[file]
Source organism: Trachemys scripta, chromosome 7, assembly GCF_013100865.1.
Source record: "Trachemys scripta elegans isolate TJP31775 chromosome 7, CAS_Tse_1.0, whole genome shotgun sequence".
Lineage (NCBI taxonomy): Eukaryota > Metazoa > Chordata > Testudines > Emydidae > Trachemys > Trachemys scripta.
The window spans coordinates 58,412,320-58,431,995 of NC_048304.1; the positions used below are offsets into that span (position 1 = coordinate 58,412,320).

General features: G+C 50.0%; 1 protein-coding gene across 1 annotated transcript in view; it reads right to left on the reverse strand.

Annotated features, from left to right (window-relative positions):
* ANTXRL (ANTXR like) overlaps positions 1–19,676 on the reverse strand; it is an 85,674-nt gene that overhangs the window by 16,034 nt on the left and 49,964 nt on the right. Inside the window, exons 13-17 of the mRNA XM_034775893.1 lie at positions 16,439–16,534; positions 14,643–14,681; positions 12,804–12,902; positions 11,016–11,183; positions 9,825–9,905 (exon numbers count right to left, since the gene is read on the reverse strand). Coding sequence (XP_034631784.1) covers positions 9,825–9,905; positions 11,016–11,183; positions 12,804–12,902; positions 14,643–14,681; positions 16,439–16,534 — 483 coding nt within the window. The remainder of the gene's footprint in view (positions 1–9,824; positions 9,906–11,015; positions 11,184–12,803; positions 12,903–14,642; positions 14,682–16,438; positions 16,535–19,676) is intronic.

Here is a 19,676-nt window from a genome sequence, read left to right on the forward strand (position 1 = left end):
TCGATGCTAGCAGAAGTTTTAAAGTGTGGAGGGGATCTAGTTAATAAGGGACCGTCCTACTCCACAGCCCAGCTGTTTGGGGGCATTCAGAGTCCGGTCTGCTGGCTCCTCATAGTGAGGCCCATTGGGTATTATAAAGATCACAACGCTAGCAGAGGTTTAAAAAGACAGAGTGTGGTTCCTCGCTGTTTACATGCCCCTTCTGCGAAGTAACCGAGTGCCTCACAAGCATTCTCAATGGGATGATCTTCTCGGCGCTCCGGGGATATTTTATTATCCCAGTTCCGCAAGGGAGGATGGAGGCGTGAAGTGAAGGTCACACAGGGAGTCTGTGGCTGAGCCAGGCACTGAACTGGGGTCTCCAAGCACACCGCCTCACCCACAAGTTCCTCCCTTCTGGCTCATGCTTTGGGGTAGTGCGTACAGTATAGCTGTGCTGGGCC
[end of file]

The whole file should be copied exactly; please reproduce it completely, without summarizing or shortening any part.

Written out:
Source organism: Trachemys scripta, chromosome 7, assembly GCF_013100865.1.
Source record: "Trachemys scripta elegans isolate TJP31775 chromosome 7, CAS_Tse_1.0, whole genome shotgun sequence".
Lineage (NCBI taxonomy): Eukaryota > Metazoa > Chordata > Testudines > Emydidae > Trachemys > Trachemys scripta.
The window spans coordinates 58,412,320-58,431,995 of NC_048304.1; the positions used below are offsets into that span (position 1 = coordinate 58,412,320).

General features: G+C 50.0%; 1 protein-coding gene across 1 annotated transcript in view; it reads right to left on the reverse strand.

Annotated features, from left to right (window-relative positions):
* ANTXRL (ANTXR like) overlaps positions 1–19,676 on the reverse strand; it is an 85,674-nt gene that overhangs the window by 16,034 nt on the left and 49,964 nt on the right. Inside the window, exons 13-17 of the mRNA XM_034775893.1 lie at positions 16,439–16,534; positions 14,643–14,681; positions 12,804–12,902; positions 11,016–11,183; positions 9,825–9,905 (exon numbers count right to left, since the gene is read on the reverse strand). Coding sequence (XP_034631784.1) covers positions 9,825–9,905; positions 11,016–11,183; positions 12,804–12,902; positions 14,643–14,681; positions 16,439–16,534 — 483 coding nt within the window. The remainder of the gene's footprint in view (positions 1–9,824; positions 9,906–11,015; positions 11,184–12,803; positions 12,903–14,642; positions 14,682–16,438; positions 16,535–19,676) is intronic.

Here is a 19,676-nt window from a genome sequence, read left to right on the forward strand (position 1 = left end):
TCGATGCTAGCAGAAGTTTTAAAGTGTGGAGGGGATCTAGTTAATAAGGGACCGTCCTACTCCACAGCCCAGCTGTTTGGGGGCATTCAGAGTCCGGTCTGCTGGCTCCTCATAGTGAGGCCCATTGGGTATTATAAAGATCACAACGCTAGCAGAGGTTTAAAAAGACAGAGTGTGGTTCCTCGCTGTTTACATGCCCCTTCTGCGAAGTAACCGAGTGCCTCACAAGCATTCTCAATGGGATGATCTTCTCGGCGCTCCGGGGATATTTTATTATCCCAGTTCCGCAAGGGAGGATGGAGGCGTGAAGTGAAGGTCACACAGGGAGTCTGTGGCTGAGCCAGGCACTGAACTGGGGTCTCCAAGCACACCGCCTCACCCACAAGTTCCTCCCTTCTGGCTCATGCTTTGGGGTAGTGCGTACAGTATAGCTGTGCTGGGCC